Friday, November 16, 2012

Conflicted Technophile on Board

It was just me and my friend Mike, rattling through the woods on our mountain bikes, not caring that we had no real idea of exactly where we were. No maps, no compass, just a general sense of direction and an inkling that we'd run into a road eventually. We'd see all sorts of things that we'd never see if we were paying attention to where we were going. One time, we saw a herd of five or six deer grazing contentedly. Another time it might be a muskrat or beaver in a still pond, or perhaps a red headed woodpecker or some other interesting fowl, like the time we saw the wood ducks.

Yeah, those were the days.

A few years back when I rode my scooter to Massachusetts, I had some paper maps, which are decidedly difficult to manage on a motorcycle, but no GPS and only a general idea of toward which direction I should head. Yeah, I got a little misplaced at least twice, but it was an adventure, so I really didn't mind.

The last time I headed north on my Sabre, I had a GPS, and it told me all sorts of handy stuff, and kinda spoiled the fun.

Last fall when I went to visit my family and thrash around the Berkshires, I didn't have any of that fancy stuff along. It was a bit different from my youth, since I was on actual roads, but the feeling was the same. There was nothing tying me down to a particular route. No irritating voice telling me I was going the wrong way (I'll skip the smart remark about having my wife or mother along, though I'm sorely tempted).

Now though, I'm back to having all sorts of gadgets. I have both a tablet and smartphone with GPS on each. They are handy and the maps on my smartphone are amazing, especially the satellite views. The trouble is, there's that feeling that I won't get lost. That assurance that I can figure out where I am without the adventure of finding where I left myself. The confidence that I won't end up in a seedier suburb of New York city with no certain route back to the open road.

This is a difficult dichotomy for a tech junky. On the one hand, I love tech devices (I have a degree in what could most easily be categorized as network administration after all). They do make life easier, and they are a heck of a lot of fun to fiddle around with. On the other hand, they do kinda suck the joy out of good old fashioned exploring. Wanderlust is an affliction I inherited from my dad. He'd always take "the scenic route" rather than the direct. Even after he passed away, the hearse carrying his mortal remains went the wrong way and ended up leading the funereal procession a merry chase through the wrong part of the cemetery (true story).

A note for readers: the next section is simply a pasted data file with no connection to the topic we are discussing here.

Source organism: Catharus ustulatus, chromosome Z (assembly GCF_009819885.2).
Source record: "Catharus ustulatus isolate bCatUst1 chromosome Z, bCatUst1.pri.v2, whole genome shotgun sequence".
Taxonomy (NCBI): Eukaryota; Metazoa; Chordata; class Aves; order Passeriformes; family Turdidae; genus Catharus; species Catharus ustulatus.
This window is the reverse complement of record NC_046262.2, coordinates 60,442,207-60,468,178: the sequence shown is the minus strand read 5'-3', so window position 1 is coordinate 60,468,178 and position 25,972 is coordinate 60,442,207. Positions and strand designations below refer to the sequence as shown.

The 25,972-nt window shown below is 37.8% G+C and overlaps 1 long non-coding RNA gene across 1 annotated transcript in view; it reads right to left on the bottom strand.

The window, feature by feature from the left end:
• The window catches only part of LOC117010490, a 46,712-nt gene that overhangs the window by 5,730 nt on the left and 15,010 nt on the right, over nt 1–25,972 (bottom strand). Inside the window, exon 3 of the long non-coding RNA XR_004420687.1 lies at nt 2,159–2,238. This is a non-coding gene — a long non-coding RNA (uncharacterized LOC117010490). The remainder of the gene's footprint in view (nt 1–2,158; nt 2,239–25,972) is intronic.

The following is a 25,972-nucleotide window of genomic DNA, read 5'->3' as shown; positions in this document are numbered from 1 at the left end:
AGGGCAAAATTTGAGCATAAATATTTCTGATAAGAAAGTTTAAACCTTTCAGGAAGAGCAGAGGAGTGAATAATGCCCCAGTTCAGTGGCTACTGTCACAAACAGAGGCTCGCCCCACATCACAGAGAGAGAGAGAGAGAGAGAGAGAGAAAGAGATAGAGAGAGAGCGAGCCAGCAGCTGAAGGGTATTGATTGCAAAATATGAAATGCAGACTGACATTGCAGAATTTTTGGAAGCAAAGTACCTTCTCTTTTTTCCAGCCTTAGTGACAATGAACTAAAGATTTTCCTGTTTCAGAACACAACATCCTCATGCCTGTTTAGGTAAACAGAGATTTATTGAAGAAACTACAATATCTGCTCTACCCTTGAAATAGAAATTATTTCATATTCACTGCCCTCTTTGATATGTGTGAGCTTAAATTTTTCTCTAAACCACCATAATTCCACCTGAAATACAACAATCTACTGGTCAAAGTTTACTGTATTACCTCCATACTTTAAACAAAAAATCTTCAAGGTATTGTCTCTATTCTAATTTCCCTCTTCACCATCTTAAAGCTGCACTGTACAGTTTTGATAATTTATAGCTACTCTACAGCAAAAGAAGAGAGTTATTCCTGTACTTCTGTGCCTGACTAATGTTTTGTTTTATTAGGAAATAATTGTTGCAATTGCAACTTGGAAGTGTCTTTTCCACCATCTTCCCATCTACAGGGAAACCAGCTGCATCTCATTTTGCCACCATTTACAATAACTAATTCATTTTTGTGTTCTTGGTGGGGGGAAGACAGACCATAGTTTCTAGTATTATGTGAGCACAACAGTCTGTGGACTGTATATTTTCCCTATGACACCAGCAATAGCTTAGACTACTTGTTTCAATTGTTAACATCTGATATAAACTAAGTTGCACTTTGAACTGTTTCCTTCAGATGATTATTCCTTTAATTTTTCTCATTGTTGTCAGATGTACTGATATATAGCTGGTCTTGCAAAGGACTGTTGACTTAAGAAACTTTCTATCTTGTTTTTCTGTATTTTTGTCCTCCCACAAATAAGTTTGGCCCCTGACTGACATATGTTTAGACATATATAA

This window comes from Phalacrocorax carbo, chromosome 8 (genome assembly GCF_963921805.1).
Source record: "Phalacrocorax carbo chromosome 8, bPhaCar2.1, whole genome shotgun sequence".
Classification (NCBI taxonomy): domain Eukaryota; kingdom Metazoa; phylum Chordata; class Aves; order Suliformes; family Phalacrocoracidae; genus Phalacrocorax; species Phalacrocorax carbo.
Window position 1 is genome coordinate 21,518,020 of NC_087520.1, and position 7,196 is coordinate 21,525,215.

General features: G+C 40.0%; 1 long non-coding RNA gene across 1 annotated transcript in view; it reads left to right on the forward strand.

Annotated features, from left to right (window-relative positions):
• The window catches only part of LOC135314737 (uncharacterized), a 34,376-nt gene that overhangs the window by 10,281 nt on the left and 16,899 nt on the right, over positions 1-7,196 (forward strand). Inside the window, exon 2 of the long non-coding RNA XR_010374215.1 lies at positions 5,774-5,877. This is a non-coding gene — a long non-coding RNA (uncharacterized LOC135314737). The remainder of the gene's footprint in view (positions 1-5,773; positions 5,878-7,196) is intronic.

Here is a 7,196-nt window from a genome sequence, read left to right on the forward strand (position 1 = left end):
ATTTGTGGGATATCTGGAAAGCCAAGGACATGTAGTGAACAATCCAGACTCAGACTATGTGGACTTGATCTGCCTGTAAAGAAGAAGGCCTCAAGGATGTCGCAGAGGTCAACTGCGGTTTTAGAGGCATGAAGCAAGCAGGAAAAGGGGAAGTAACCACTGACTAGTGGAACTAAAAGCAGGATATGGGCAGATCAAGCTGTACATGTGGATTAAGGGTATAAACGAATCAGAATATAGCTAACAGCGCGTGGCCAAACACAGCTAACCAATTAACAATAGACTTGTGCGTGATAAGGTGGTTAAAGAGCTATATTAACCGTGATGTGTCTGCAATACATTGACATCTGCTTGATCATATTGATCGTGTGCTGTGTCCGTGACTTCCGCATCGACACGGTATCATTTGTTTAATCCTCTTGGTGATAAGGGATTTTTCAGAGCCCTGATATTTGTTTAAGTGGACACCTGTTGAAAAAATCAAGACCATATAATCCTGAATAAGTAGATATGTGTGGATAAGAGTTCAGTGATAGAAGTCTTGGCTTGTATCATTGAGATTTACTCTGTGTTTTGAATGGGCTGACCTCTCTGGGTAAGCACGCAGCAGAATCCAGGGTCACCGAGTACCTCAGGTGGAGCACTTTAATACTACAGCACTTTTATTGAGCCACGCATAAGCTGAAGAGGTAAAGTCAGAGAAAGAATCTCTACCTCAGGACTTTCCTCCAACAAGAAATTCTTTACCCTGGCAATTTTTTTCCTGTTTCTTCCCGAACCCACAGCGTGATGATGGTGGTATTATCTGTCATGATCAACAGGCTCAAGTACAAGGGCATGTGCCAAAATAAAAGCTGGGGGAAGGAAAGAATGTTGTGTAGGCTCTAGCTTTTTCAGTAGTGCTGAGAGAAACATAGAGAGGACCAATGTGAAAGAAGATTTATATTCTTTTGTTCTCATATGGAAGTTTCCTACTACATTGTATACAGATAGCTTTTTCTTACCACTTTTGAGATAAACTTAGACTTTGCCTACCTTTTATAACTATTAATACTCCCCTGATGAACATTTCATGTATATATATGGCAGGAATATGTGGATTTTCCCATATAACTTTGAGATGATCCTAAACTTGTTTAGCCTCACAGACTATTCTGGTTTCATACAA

I often wish my dad were still living. I'm fairly certain he'd have enjoyed riding a scooter with me from time to time. He did ride a bit when he was younger from what my uncle had told me...and he didn't have a GPS. My dad never even carried a cell phone.

I suppose this is why, even though I have all these nifty devices, I often will just go exploring and won't bother to consult them. Sometimes it's nice to just be lost.


Deb said...

Smartphone, tablet, etc...I just turn them off when I go out on adventure rides.

I still carry paper maps in my car and on my scooter. Heck, I even love to just sit and look at them and plan out rides.

I hope they never go away, but I fear they might, so I am stocking up!

I loved this post...I can relate completely!

Funny story about your dad! Sort of like he went out "his way"!

Paul said...

Not being tied down to the tech sure does increase the enjoyment of the ride. It helps to have a good sense of where one is.

My dad did love to explore. When I was a kid, we'd go from Massachusetts to Missouri by car and we saw all sorts of things. we went to see all of Lincoln's childhood homes, Monticello, the Louisville Slugger factory and countless other places, not to mention trips to various locales on the New England coast. He was a fun dad to travel with. :D